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The Socket 939 Appreciation Club and Knowledgebase [Official] - Page 855

post #8541 of 28751
Thread Starter 
Jacka, have you tested your various components (i.e., CPU, motherboard, and RAM) for their respective maximum potential speeds? I personally find this is necessary to determine which component is holding an overclock back; it makes analyzing problems a far more simple process if you know what each of these components, on their own, can do.

Good luck.
    
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post #8542 of 28751
Motherboard is fine upto 275, as is the CPU.

If I upped my RAM divider to 20 and cranked up the CPU more, would performance increase or decrease?
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post #8543 of 28751
Thread Starter 
With K8s, a good rule of thumb is "CPU speed is king." Provided you haven't really slowed your RAM down so much (via applying really big dividers and/or using really slack timings) without making significant gains in CPU speed (and reference clock speed -- HTT Frequency, or "FSB"), total system performance ought to be enhanced by higher CPU speeds.

A good benchmark to measure your system's performance is to use Everest Ultimate's RAM bandwidth benchmark. I've forgotten whether or not you need to have purchased a license for this program to be able to use the built-in benchmarks, but in case only the licensed version has the benchmarks you want to use, SiSoft SANDRA (available for free download here) also has an equivalent RAM bandwidth benchmark component.

Basically you want to set up a battery of tests to see which overclocking configuration gives you the most performance. RAM bandwidth is a useful benchmark because it's a measurement of how much data your system can process within a given time unit. Obviously, the higher the numbers, the better the performance.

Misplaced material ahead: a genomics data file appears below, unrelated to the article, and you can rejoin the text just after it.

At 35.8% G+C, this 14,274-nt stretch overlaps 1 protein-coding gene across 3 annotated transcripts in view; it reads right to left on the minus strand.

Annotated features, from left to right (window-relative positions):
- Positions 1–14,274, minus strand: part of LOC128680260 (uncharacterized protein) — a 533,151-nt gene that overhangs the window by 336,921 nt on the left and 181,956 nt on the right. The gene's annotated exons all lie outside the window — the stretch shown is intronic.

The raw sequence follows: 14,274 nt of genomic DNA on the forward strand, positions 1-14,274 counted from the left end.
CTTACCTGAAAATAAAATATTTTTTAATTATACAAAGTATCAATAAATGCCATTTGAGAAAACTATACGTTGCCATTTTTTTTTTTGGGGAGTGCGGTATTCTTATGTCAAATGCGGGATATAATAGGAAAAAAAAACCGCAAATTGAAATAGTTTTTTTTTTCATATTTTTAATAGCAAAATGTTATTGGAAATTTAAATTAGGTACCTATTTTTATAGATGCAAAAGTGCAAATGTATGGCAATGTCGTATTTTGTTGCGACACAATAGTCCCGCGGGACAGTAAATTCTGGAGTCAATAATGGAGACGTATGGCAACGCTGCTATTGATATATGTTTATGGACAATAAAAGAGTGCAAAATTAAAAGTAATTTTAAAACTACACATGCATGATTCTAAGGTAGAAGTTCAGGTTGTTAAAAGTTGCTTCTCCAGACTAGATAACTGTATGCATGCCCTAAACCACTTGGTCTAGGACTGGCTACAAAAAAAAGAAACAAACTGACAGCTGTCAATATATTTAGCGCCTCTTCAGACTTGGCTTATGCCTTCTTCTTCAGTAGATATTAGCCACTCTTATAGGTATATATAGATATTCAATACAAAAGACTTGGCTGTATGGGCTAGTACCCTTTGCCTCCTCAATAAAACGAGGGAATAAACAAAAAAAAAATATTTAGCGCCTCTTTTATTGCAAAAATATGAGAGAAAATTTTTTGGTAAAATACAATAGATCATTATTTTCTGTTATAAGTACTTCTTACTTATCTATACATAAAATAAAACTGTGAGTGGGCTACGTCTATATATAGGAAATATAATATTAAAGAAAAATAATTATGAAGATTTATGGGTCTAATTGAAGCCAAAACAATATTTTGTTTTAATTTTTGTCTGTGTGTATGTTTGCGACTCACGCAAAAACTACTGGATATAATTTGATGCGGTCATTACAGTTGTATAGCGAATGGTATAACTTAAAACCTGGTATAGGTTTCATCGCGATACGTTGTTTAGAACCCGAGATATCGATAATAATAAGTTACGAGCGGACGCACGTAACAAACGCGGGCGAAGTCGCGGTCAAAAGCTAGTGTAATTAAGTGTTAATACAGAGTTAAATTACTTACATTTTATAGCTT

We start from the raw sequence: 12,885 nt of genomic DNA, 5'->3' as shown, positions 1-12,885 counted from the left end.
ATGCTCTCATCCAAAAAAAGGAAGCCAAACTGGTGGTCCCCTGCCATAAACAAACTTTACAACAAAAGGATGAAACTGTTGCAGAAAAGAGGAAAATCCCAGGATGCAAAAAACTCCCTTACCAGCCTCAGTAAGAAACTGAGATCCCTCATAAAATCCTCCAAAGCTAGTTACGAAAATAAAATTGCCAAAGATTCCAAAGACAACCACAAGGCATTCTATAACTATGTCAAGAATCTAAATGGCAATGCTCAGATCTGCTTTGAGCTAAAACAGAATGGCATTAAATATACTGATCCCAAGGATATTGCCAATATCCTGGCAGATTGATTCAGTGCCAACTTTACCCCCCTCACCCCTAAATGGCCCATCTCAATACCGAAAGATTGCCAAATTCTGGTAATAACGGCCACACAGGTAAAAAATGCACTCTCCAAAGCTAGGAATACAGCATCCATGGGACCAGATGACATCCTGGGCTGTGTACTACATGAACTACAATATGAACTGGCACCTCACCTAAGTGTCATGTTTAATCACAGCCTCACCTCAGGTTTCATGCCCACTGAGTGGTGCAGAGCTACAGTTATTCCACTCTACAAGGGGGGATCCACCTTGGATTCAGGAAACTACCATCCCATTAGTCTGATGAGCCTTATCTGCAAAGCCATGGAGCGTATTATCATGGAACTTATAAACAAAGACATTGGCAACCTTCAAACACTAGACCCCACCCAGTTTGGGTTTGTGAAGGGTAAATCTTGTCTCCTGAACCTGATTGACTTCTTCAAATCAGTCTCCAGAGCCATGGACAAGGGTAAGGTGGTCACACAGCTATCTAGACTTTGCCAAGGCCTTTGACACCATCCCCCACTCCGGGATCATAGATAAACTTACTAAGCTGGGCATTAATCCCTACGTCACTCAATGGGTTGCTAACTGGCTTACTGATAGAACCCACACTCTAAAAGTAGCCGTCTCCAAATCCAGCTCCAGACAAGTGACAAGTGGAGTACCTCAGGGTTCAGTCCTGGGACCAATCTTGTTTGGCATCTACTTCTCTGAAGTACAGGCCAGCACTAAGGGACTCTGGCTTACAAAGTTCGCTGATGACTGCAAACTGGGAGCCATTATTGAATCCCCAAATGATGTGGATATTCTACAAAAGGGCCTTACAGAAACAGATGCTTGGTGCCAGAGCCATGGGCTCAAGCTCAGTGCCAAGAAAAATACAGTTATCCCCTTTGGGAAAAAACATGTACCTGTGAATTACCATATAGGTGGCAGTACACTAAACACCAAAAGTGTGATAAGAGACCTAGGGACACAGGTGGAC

I apologize if this post is light on specific information vis-a-vis settings (I don't know if this was what you were expecting); however, I do believe very strongly in the value of experience and self-discovery.

There will be more opinions that will help you along, I'm sure, in due time.

Good luck!
    
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post #8544 of 28751
http://img511.imageshack.us/my.php?i...chemem2zg5.png

How's that one for memory bandwith?


Just for comparison, this is the test with the speeds I showed CPU-Z of earlier.
http://img526.imageshack.us/my.php?i...chemem3qx2.png
Edited by Jacka - 10/30/08 at 1:12am
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post #8545 of 28751
Thread Starter 
Those results show that the slower CPU speed is, in fact, yields more performance. The bandwidth is significantly better in Write, Copy, and Read, and Memory Latency. (This answers the question you posed a couple of posts up, as well.)

What these screenshots suggest to me is that you can gain more performance through optimizing your RAM setup. On its own, how fast have you been able to get your RAM to run?

(If I don't answer immediately, that means I've gone to bed. Sadly, I have to be at work in the morning.)
    
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post #8546 of 28751
We can have the rest of the conversation later, I have some lectures to go to now.

Back in 9 hours!
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post #8547 of 28751